Over against Anabaptist, traditional Pentecostal and some orthodox-Reformed tendencies to downplay the importance of Christian involvement with culture, politics and ecology, this Kingdom-perspective calls for social, political, cultural, and ecological engagement (the church seeking the good for their city and society, expressing environmental awareness, etc).
The notion that creation is to be God’s dwelling place, opens a deeper understanding of the significance of the indwelling of the Spirit of God in us.

3. We are God’s covenant people

God’s covenant with Noah and “every living creature on earth – birds, livestock, and all the wild animals” (Genesis 9: 8-17), is followed by God’s covenant with Abraham: “All the people on earth will be blessed through you” (Genesis 12, 22), and Isaac and Jacob. God works his plan of salvation through his chosen people: not elected out of the world, but set apart for the sake of the world. Again, it is all about sheer grace: It is not about people choosing for God, but God choosing for his people: Israel. God takes the initiative for this covenant, and He warrants it himself. His people merely have to respond to his grace, and act upon it in reliance on God.
The Reformation emphasises the continuity of the Old and the New Testament: God enfolds his single plan of salvation from creation to new creation. With the new covenant in Christ, Israel is not replaced with the Church, but the people of God is expanded to all who follow Jesus Christ as the Messiah of Israel, including gentiles (“all the people of the earth”) (Hebrews 9: 15; Galatians 3:29). All who follow the Messiah, are God’s covenant people.
A charismatic Reformed church will hold this covenant notion dear, highlighting the primacy of grace, the faithfulness of God from creation to new creation, the communality of faith (it’s about a people, over against individualistic tendencies in some strands of contemporary Evangelicalism), and the calling that comes with being the people of God: purposed for the blessing of the world.

4. We are baptised into God’s covenant people…

When we are baptized – infant baptism and faith baptism alike – we are baptized into God’s covenant people. Our initiation into the people of God is God’s act of grace: it is his initiative, and He warrants it, out of sheer grace and love – being taken up in the death of the Son, we are transferred from death to the Kingdom of life. It is not about our choice for God, but God’s choice for us. That’s grace in Christ.
Since we are baptized into God’s people, it is by definition a communal event (not something merely between the individual and God): becoming a child of the Father and heir to the Kingdom - in the Son through the Spirit of sonship - simultaneously involves being initiated into God’s family, his church.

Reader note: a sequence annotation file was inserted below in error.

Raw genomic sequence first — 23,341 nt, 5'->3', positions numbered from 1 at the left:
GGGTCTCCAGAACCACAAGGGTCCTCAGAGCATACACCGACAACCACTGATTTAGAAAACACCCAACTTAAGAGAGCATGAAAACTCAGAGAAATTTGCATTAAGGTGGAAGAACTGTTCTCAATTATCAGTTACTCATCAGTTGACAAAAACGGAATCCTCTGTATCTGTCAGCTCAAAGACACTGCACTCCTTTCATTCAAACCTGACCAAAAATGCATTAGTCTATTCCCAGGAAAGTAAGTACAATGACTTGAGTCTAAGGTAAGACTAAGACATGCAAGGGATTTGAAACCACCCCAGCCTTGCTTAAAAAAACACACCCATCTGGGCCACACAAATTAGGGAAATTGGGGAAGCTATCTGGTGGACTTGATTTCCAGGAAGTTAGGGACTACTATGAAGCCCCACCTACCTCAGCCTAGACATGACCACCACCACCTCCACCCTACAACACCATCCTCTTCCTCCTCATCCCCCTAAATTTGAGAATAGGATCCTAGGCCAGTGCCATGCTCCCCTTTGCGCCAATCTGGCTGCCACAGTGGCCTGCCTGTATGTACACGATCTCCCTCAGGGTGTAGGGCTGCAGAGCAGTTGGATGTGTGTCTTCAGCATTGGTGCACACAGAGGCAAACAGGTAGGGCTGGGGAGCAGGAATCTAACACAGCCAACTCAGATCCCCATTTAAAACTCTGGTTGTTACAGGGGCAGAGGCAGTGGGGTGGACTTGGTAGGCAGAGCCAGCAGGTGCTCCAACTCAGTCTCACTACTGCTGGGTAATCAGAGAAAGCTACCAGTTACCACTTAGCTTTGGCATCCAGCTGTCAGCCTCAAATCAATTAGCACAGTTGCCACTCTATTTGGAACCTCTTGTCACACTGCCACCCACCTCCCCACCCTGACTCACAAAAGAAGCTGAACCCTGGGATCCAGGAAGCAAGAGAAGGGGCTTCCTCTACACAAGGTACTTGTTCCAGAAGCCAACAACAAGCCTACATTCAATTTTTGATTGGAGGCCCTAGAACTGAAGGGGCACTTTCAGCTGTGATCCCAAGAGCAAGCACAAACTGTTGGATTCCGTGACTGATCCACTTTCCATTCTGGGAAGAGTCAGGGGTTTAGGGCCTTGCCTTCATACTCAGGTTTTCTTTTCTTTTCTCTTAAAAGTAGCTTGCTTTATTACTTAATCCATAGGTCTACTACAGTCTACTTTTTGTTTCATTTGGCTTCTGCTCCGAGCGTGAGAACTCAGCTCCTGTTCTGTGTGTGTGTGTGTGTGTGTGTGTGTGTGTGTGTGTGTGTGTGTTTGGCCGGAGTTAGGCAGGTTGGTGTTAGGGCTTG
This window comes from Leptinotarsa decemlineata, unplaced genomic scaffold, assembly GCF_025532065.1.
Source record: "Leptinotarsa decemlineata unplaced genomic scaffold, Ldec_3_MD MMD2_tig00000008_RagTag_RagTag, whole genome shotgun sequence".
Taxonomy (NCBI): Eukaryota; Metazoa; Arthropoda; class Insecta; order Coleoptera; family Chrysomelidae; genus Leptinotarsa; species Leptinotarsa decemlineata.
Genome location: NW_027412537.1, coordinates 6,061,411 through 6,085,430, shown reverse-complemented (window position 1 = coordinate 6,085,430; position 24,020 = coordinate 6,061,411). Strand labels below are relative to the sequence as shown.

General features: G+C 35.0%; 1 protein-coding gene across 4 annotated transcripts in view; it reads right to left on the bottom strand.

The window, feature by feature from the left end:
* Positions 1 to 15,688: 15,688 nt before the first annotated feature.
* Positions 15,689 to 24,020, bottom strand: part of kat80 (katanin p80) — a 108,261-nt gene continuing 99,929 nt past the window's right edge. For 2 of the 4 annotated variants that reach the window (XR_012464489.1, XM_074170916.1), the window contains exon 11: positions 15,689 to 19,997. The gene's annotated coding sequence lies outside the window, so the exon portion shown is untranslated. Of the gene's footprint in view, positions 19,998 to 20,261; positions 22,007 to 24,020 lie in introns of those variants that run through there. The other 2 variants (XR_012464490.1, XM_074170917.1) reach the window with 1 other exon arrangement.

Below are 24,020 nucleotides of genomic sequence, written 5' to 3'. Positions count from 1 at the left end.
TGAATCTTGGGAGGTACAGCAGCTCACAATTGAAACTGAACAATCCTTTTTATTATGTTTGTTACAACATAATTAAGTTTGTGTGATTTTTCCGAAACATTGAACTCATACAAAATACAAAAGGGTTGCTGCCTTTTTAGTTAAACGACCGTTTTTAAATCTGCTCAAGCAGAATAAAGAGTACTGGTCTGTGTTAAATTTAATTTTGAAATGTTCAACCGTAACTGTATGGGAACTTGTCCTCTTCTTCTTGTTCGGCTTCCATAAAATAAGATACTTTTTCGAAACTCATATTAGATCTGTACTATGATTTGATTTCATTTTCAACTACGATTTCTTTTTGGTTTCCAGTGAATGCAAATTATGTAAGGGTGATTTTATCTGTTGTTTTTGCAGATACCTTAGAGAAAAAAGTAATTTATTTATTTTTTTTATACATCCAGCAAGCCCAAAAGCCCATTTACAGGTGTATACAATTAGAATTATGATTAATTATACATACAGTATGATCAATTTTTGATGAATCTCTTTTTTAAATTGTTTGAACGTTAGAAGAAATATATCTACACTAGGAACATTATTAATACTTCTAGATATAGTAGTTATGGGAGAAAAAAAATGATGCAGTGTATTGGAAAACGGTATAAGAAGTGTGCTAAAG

Just as with the old covenant, children are fully part of the covenant and its promises, not based upon their personal choice for God but on God’s choice for them, and rooted in the communal faith of the people of God (first of all their parents, but then also the entire local church community). Any church should see many faith baptisms, as new believers are touched by God’s grace and initiated into God’s people (this is what we see in the New Testament: accounts of new believers being baptized). But I’d say that the believer’s children should be baptized at birth, as this seems to be the most consistent expression of the notion that baptism is about God’s covenant with his people, and a sacrament of grace.
Considering the gravity and radicality of this event - being saved and receiving new life through being taken up in the death and resurrection of Jesus Christ - the recommendable way to baptize would be by immersion, both in the case of faith baptism and infant baptism.

5. … and the power of his Spirit is released in us

When a child is old enough to take responsibility over her or his own life, she/he is called to respond to God’s covenant grace, embracing what is received at baptism and taking the responsibility to seek to live as a disciple of Jesus Christ and thus as a witness to the coming Kingdom of God in both word and deed. This is what is at stake at the public profession of faith, in the midst of the people of God and public to the world around us. Responding to Jesus’ call to follow Him and be his disciple is a big deal! Reformed churches are seriously neglecting their theological richness when the public profession of faith has become something of an automatism or a jaded ritual. Heaven rejoices when a person responds to God’s grace and surrenders her or his life to Jesus to be his disciple, and so should the church!